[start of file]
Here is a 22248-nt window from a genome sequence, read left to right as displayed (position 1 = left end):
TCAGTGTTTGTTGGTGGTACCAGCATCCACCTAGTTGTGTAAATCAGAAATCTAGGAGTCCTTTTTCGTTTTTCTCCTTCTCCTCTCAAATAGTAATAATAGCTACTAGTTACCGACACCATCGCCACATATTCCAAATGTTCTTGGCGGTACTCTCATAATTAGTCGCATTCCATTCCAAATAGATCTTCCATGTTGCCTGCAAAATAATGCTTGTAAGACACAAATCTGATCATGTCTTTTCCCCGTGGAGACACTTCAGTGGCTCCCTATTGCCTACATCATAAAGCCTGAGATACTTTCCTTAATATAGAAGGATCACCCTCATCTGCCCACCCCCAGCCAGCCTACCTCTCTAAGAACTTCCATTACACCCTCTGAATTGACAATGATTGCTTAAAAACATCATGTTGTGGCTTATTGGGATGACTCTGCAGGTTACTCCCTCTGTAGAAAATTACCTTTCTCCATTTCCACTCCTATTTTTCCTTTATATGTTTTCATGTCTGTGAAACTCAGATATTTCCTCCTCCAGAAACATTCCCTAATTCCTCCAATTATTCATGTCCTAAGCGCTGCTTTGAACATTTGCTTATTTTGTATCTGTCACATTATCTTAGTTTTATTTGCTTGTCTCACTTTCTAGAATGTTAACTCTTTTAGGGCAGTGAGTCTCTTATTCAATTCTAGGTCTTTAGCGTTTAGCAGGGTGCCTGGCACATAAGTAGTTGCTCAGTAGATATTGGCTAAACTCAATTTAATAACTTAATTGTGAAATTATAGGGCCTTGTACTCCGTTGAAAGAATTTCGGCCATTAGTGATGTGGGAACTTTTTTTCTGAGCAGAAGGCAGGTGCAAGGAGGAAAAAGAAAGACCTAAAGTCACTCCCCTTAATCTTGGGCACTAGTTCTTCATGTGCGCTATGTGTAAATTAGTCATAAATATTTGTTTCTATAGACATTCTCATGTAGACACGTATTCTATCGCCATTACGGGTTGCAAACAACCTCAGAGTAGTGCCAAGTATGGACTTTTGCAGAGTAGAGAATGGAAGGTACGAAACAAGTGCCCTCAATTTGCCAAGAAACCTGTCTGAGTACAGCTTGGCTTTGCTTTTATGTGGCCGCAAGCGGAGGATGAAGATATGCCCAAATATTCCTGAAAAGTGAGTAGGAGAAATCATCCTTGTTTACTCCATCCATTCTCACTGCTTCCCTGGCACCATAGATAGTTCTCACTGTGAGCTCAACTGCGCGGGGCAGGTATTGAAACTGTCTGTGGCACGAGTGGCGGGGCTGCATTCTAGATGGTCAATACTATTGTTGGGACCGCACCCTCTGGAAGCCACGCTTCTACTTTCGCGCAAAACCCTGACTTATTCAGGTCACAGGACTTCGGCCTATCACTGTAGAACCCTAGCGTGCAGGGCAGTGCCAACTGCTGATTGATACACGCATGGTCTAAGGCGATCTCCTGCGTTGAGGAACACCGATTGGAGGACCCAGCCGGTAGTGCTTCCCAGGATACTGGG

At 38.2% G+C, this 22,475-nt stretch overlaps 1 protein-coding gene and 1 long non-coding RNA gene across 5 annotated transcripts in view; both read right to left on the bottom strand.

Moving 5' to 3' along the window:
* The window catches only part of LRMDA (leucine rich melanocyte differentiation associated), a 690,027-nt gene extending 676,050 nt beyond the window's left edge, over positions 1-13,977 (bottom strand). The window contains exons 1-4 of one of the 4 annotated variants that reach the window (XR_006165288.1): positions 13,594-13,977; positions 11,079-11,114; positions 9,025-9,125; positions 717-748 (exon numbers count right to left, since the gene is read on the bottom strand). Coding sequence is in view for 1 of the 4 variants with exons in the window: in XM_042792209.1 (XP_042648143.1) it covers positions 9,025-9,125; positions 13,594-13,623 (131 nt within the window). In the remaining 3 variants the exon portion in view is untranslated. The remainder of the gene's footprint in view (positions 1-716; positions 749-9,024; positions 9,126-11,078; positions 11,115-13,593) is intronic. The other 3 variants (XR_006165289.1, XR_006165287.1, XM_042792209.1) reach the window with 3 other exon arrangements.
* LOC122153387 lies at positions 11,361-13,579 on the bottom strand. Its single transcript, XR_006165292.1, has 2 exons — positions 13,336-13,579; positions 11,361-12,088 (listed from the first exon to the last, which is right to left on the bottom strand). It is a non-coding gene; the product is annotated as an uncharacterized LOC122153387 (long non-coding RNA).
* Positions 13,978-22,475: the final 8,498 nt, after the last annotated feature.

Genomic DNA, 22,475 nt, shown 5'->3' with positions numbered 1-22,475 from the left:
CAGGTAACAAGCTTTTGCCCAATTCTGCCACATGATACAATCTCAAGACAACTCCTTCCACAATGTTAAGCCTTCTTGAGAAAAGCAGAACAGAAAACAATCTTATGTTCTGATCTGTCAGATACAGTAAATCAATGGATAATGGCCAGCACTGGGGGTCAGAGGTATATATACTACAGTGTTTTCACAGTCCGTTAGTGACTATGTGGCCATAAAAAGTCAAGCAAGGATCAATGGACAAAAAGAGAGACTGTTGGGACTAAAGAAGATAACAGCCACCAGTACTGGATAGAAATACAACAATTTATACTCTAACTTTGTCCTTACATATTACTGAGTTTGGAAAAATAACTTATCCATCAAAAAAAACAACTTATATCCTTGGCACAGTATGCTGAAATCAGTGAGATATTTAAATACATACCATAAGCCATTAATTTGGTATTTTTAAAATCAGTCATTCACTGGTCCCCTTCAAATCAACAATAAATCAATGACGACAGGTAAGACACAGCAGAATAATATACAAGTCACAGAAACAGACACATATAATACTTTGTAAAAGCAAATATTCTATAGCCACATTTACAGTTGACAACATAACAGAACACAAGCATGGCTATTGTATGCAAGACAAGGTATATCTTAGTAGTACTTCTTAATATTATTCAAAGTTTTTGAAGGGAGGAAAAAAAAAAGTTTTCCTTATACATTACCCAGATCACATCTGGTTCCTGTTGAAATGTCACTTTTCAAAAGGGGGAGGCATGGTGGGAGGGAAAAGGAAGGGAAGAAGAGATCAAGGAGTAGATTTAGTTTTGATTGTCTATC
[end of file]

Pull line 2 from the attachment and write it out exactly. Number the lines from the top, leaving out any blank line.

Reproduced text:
TCAGTGTTTGTTGGTGGTACCAGCATCCACCTAGTTGTGTAAATCAGAAATCTAGGAGTCCTTTTTCGTTTTTCTCCTTCTCCTCTCAAATAGTAATAATAGCTACTAGTTACCGACACCATCGCCACATATTCCAAATGTTCTTGGCGGTACTCTCATAATTAGTCGCATTCCATTCCAAATAGATCTTCCATGTTGCCTGCAAAATAATGCTTGTAAGACACAAATCTGATCATGTCTTTTCCCCGTGGAGACACTTCAGTGGCTCCCTATTGCCTACATCATAAAGCCTGAGATACTTTCCTTAATATAGAAGGATCACCCTCATCTGCCCACCCCCAGCCAGCCTACCTCTCTAAGAACTTCCATTACACCCTCTGAATTGACAATGATTGCTTAAAAACATCATGTTGTGGCTTATTGGGATGACTCTGCAGGTTACTCCCTCTGTAGAAAATTACCTTTCTCCATTTCCACTCCTATTTTTCCTTTATATGTTTTCATGTCTGTGAAACTCAGATATTTCCTCCTCCAGAAACATTCCCTAATTCCTCCAATTATTCATGTCCTAAGCGCTGCTTTGAACATTTGCTTATTTTGTATCTGTCACATTATCTTAGTTTTATTTGCTTGTCTCACTTTCTAGAATGTTAACTCTTTTAGGGCAGTGAGTCTCTTATTCAATTCTAGGTCTTTAGCGTTTAGCAGGGTGCCTGGCACATAAGTAGTTGCTCAGTAGATATTGGCTAAACTCAATTTAATAACTTAATTGTGAAATTATAGGGCCTTGTACTCCGTTGAAAGAATTTCGGCCATTAGTGATGTGGGAACTTTTTTTCTGAGCAGAAGGCAGGTGCAAGGAGGAAAAAGAAAGACCTAAAGTCACTCCCCTTAATCTTGGGCACTAGTTCTTCATGTGCGCTATGTGTAAATTAGTCATAAATATTTGTTTCTATAGACATTCTCATGTAGACACGTATTCTATCGCCATTACGGGTTGCAAACAACCTCAGAGTAGTGCCAAGTATGGACTTTTGCAGAGTAGAGAATGGAAGGTACGAAACAAGTGCCCTCAATTTGCCAAGAAACCTGTCTGAGTACAGCTTGGCTTTGCTTTTATGTGGCCGCAAGCGGAGGATGAAGATATGCCCAAATATTCCTGAAAAGTGAGTAGGAGAAATCATCCTTGTTTACTCCATCCATTCTCACTGCTTCCCTGGCACCATAGATAGTTCTCACTGTGAGCTCAACTGCGCGGGGCAGGTATTGAAACTGTCTGTGGCACGAGTGGCGGGGCTGCATTCTAGATGGTCAATACTATTGTTGGGACCGCACCCTCTGGAAGCCACGCTTCTACTTTCGCGCAAAACCCTGACTTATTCAGGTCACAGGACTTCGGCCTATCACTGTAGAACCCTAGCGTGCAGGGCAGTGCCAACTGCTGATTGATACACGCATGGTCTAAGGCGATCTCCTGCGTTGAGGAACACCGATTGGAGGACCCAGCCGGTAGTGCTTCCCAGGATACTGGG